Sophia Maalsen is an ARC DECRA Fellow at the School of Architecture, Design and Planning at the University of Sydney. She researches the intersection of the digital, material and the everyday, with particular interest in the digital mediation of housing and cities.

    Tom Baker is a Senior Lecturer in Human Geography at the University of Auckland, New Zealand. His research examines the politics and practice of policy-making and the governance of socio-economic marginality.

    Workshop Panelists
    You can listen to the individual panelist’s talks below.

    Chris Gibson on the economy
    Professor of Human Geography, University of Wollongong

    Emma Power on housing
    Senior Lecturer in the Institute for Culture and Society, Western Sydney University

    Kurt Iveson on public space
    Associate Professor in the School of Geosciences, University of Sydney

    Jennifer Kent on transport
    DECRA in the School of Architecture, Design and Planning, University of Sydney

    Elle Davidson on Indigeneity and urbanism
    Lecturer in the School of Architecture, Design and Planning, University of Sydney

    Kristian Ruming on urban planning
    Associate Professor in Geography, Macquarie University

    Chris Pettit on technology and data
    Professor of Data Science, University of New South Wales

    Image: © Wendy Murray ‘Take your city back’

    • 31 min
    50th Episode: Informal Housing

    50th Episode: Informal Housing

    Welcome to City Road's 50th episode!

    To celebrate we've invited the very first guest of the show, Professor Nicole Gurran, back to talk about how we started City Road, our first episode on Airbnb and Cities, and Nicole's current work on Informal Housing.   

    We also talk about some fun facts about City Road and the broader work that is coming out of the Urban Housing Lab at the University of Sydney.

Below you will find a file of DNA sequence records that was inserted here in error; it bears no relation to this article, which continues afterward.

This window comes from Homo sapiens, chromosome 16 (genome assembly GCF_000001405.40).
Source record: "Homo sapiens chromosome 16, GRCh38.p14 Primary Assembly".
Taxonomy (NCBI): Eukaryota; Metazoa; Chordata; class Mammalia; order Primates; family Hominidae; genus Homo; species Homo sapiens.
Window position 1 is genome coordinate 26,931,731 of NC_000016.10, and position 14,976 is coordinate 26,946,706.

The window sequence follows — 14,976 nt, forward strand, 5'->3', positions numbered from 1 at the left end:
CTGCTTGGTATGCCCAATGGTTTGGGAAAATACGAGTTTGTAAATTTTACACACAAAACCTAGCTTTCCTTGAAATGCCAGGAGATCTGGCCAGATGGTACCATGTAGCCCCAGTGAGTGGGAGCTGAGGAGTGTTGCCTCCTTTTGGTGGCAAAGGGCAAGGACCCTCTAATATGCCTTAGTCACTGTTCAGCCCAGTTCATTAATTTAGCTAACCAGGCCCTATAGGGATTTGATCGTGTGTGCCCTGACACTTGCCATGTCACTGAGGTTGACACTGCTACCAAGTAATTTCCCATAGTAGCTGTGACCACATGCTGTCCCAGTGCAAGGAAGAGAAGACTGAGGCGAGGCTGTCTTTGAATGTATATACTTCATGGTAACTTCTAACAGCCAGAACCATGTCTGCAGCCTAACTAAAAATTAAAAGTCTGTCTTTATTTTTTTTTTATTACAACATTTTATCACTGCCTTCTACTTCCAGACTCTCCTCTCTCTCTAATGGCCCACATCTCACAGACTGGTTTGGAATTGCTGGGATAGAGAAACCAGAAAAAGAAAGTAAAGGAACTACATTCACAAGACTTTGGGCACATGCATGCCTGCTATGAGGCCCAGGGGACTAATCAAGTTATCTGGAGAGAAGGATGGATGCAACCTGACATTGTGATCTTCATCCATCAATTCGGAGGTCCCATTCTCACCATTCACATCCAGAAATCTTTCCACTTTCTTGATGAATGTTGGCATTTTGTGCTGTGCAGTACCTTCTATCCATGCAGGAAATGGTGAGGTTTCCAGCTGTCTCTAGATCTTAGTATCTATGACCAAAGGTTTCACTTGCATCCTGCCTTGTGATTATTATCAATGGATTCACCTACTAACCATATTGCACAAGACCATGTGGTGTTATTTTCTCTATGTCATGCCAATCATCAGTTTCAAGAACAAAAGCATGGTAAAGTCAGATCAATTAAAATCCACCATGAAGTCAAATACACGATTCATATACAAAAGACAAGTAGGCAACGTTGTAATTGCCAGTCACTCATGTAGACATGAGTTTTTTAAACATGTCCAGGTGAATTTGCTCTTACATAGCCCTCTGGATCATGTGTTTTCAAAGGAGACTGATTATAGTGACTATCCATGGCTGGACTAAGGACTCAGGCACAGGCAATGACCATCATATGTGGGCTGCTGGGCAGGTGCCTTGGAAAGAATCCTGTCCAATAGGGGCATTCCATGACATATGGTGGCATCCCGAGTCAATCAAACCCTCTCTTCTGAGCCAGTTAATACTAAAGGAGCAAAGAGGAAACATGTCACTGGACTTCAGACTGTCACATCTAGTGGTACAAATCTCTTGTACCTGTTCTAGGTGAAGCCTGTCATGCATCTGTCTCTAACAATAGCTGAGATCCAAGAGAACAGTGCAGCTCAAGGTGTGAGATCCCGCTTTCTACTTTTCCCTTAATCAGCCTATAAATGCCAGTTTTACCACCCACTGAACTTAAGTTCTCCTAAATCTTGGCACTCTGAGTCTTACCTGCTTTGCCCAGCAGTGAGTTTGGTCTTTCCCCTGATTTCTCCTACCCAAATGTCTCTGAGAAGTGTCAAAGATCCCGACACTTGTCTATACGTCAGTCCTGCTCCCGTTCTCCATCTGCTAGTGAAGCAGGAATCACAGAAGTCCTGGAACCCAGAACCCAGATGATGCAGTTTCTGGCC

So here is a fun fact; did you know that Elizabeth Farrelly launched City Road at the 2017 Festival of Urbanism?

    Professor Nicole Gurran is an urban planner and policy analyst whose research focuses on comparative urban planning systems and approaches to housing and ecological sustainability. She has led and collaborated on a series of research projects on aspects of urban policy, housing, sustainability and planning, funded by the Australian Research Council (ARC), the Australian Urban and Housing Research Institute (AHURI), as well as state and local government. Recent research has included AHURI Inquiries on affordable housing supply (2016-17); housing markets, economic productivity, and risk (2014) and planning system performance (2012), as well as an ARC Discovery Project on the impact of urban regulation on housing affordability in Australian cities and regions (2011-2014). Professor Gurran has authored and co-authored numerous publications and books including Urban Planning and the Housing Market: International Perspectives for Policy and Practice with Glen Bramley(Palgrave Macmillan 2017), Politics, Planning and Housing Supply in Australia, England and Hong Kong, with Nick Gallent and Rebecca Chiu (Routledge, July 2016) , and Australian Urban Land Use Planning: Principles, Policy, and Practice (Sydney University Press 2011, 2007). 

    Hidden homes? Uncovering Sydney’s informal housing market, by Nicole Gurran, Madeleine Pill, and Sophia Maalsen in Urban Studies

    • 23 min

Customer Reviews

4.8 out of 5
13 Ratings

13 Ratings